Graphic by Mai Nguyen
Artists have Inktober and Sparkcon, musical maestros have SongFu and Album-A-Day and motion picture professionals have the 48 Hour Film Project and the Sundance Film Festival to anticipate. But what do writers, some of the world’s most complex set of creators, have to look forward to as a means to challenge themselves? There is one elusive name that comes to mind: National Novel-Writing Month, better known as NaNoWriMo.
Every November, fanatics of fiction come together to test their strengths and improve upon their weaknesses throughout the annual event. Acting as both a non-profit organization and an official online project, the primary goal of NaNoWriMo is to write a manuscript with a minimum of 50,000 words from the start of November to its dreaded end. The purpose behind such a challenge is to aid storytellers in their craft, specifically with shaking away the restrictions of inexperience and the infamous writer’s block. Plenty of exceptional bestsellers have come about through NaNoWriMo: “Water For Elephants” by Sara Gruen, “The Night Circus” by Erin Morgenstern, “Fangirl” by Rainbow Rowell, and “Cinder” by Marissa Meyer. It certainly isn’t a walk in the park, but to many, participation is surely worthwhile.
During my first attempt at the challenge, I scrambled to fulfill the harrowing word count. However, as I found myself attempting to join in on such festivities for the third time in a row, I stopped and asked myself this troubling question: “What has NaNoWriMo done to help writers improve?”
With all due respect, NaNoWriMo’s enticing promises laced with doubtless motivation and drive are well-meaning and half-hearted at best. Considering some aspects, this annual challenge acknowledges that not every writer is capable of fulfilling the ultimate goal of crafting a novel within the short expanse of a month. Participants are encouraged to complete as much of their manuscript as they can. They’re also allowed to edit how much they wish to write each day of the event. However, a few welcoming words and a little bit of legroom to do one’s work doesn’t necessarily cut it as solutions to beating a writer’s block. In regards to the practice of creative writing, it takes the grit of overworked cattle, yet the craftsmanship and attention to detail of a true artisan to get into the habit of storytelling.
Writing is a crippling, mind-numbingly thorough process. It is a necessity for an author to know their characters before contemplating a first chapter; experimenting with the characters’ individual roles throughout the story is fine, but that isn’t an excuse to leave their developments half-written. One has to think outside the box when it comes to the story they wish to tell, which is an often disregarded requirement by upstart writers. There needs to be a proper beginning, middle and end with full exploration into the characters’ journey. This is only a fraction of what writers have to face, yet there’s already a sense of extreme pressure and concern when it comes to this exhausting task.
While the aspect of it isn’t completely thoughtless in nature, the idealism behind writing every single day with the promise of rapid growth and succession reaches a fine line between genuine assurance and a resounding lack of common sense. This, of course, doesn’t mean writers shouldn’t at least attempt to follow through with what NaNoWriMo’s mission presents; if anything, the whole purpose of the event should still portray itself with more practicality for those desperate to improve themselves. Trying to force out the writer’s block doesn’t aid the writer whatsoever. Rather, the process of doing so leads to narratives that are either hastily rushed or lazily attended to. My content suffered tremendously for that. From cheap word choice to irrelevant dialogue, anything that I would bring my contributions closer to that 50,000-word goal was enough for me. Mediocrity is never valued within the world of writing, but finding it wasn’t hard if one tried to overexert themselves over a writer’s block.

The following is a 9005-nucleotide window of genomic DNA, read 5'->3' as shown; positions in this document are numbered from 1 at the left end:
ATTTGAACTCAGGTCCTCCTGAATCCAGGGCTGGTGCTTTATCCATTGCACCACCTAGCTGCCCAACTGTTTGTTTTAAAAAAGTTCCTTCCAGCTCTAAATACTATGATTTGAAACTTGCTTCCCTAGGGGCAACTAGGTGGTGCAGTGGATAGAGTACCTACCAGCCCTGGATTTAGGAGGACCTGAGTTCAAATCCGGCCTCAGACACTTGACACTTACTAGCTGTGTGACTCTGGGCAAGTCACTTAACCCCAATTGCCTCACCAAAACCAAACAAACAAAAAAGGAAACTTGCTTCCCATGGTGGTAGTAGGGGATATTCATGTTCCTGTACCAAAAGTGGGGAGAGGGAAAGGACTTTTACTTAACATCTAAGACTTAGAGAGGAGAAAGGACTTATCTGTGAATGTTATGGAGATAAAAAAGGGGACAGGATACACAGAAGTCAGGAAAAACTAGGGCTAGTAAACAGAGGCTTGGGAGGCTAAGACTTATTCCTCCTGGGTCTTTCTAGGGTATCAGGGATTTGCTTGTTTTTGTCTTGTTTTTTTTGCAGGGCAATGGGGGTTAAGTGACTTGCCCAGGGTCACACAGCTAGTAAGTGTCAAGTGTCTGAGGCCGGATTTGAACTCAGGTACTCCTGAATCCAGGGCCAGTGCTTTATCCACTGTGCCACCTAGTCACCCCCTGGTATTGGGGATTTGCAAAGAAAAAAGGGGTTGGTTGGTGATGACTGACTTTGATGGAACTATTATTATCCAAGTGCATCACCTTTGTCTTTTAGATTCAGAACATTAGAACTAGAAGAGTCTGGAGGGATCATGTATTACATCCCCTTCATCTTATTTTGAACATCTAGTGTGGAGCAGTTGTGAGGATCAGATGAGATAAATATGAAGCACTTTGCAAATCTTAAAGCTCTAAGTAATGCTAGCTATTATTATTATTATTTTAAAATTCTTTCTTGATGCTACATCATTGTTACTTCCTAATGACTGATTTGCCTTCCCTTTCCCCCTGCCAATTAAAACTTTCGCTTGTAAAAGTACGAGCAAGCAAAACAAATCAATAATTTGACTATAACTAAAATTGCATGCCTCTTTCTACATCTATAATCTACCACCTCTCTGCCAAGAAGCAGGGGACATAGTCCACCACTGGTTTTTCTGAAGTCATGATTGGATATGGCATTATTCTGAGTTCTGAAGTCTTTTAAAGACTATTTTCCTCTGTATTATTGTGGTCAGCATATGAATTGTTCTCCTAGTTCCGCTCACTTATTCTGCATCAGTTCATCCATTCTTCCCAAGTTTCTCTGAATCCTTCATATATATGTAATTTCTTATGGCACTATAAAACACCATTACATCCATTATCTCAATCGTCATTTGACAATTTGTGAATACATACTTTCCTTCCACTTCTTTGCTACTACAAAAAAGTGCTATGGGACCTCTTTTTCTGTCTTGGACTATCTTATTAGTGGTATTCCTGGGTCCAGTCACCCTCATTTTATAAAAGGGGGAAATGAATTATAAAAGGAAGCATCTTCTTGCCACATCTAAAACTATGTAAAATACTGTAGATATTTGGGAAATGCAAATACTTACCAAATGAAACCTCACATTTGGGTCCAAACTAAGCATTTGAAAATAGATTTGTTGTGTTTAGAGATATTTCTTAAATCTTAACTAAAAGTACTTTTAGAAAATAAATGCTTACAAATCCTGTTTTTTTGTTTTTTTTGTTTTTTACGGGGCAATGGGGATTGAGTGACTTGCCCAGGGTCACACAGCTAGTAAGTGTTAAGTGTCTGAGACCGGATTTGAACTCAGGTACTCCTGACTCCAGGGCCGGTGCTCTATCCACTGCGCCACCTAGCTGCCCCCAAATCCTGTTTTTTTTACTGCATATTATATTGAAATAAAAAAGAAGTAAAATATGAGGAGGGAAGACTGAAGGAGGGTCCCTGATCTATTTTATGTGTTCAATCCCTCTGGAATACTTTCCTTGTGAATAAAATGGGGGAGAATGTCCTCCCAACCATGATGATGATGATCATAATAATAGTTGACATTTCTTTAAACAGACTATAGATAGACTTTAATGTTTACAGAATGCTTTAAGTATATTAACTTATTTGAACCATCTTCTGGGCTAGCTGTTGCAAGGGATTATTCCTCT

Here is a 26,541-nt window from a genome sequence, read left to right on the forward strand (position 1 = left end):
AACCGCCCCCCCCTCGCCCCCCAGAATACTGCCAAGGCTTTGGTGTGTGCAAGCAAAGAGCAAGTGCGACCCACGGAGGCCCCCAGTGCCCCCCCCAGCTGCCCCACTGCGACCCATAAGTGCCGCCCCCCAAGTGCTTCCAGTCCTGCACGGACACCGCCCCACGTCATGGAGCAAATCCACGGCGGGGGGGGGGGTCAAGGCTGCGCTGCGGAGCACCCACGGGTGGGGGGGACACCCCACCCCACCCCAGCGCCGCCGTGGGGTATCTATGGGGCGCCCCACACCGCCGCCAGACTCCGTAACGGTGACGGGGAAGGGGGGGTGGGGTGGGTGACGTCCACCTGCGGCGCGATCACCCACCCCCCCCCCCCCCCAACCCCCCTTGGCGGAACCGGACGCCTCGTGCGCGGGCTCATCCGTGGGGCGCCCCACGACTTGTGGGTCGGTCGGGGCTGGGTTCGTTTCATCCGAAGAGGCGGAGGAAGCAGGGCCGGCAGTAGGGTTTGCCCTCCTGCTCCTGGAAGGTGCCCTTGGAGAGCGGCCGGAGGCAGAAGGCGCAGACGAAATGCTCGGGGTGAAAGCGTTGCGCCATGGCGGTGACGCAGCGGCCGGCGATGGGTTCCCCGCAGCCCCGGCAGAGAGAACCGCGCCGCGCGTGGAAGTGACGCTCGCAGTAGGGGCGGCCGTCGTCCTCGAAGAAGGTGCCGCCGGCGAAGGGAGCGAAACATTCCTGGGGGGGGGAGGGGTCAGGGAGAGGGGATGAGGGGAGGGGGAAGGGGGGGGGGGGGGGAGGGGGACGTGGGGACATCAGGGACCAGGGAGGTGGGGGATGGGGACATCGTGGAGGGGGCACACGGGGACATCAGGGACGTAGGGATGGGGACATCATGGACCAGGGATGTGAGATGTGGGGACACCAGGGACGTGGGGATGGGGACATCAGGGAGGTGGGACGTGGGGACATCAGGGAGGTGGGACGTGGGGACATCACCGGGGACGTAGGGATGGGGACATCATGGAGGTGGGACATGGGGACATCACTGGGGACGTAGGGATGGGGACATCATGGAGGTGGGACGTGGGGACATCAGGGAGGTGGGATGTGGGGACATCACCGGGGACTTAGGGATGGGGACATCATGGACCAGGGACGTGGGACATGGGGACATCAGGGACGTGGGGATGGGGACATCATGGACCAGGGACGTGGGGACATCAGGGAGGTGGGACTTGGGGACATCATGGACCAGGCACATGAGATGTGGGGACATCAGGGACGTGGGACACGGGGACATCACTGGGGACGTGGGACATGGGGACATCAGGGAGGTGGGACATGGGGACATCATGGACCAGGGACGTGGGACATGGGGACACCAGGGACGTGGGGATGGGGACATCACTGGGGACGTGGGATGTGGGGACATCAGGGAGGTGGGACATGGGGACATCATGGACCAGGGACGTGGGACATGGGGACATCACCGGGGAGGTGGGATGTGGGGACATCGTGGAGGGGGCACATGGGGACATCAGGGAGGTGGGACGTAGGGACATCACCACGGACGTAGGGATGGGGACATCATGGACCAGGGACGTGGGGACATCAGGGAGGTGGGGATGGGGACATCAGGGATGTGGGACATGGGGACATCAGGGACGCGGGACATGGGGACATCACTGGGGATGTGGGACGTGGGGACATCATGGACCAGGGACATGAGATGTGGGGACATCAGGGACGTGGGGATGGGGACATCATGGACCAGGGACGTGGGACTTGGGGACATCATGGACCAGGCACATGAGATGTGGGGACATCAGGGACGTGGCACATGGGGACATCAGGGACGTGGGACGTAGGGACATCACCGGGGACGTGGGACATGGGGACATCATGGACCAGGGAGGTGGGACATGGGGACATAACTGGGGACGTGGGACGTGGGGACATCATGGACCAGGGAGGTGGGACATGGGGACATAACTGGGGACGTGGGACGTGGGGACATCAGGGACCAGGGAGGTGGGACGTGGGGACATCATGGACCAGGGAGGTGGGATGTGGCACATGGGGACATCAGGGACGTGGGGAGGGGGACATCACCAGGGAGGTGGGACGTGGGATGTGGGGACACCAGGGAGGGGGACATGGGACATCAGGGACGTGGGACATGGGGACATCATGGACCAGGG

Those behind NaNoWriMo should focus on putting more emphasis on their other events, such the Young Writers Progam, Camp NaNoWriMo and many of their notable workshops, when it comes to helping their fellow writers achieve proper progress. Growth and the success that comes along with it are assured through time and effort. It’s the author’s duty to work on their creations when they have an open opportunity, but that doesn’t necessarily justify the strains they tend to put on themselves. There are plenty of opportunities for progress found within NaNoWriMo’s secondary projects, but not too many of them are as publicized and acclaimed as the month every writer readies themselves for.
As I sit out on this year’s installment of the event, I do think of what NaNoWriMo does with sincere critique and concern. Yet, I cannot deny that the challenge allowed me to see how far I’ve come as a storyteller. While a few of my old works have been shelved for their overwhelmingly amateur stylings, NaNoWriMo did provide an insight on growth through a more insightful perspective. It keeps old entries on the participant’s account, and the author is perfectly capable of returning to them or comparing to these entries to their newfound projects. Though I have a bittersweet standpoint with NaNoWriMo and its ideals, I can say that it still proves to be an assest in its own polished way. It simply needs to be a little more grounded before it can be a pillar of publication.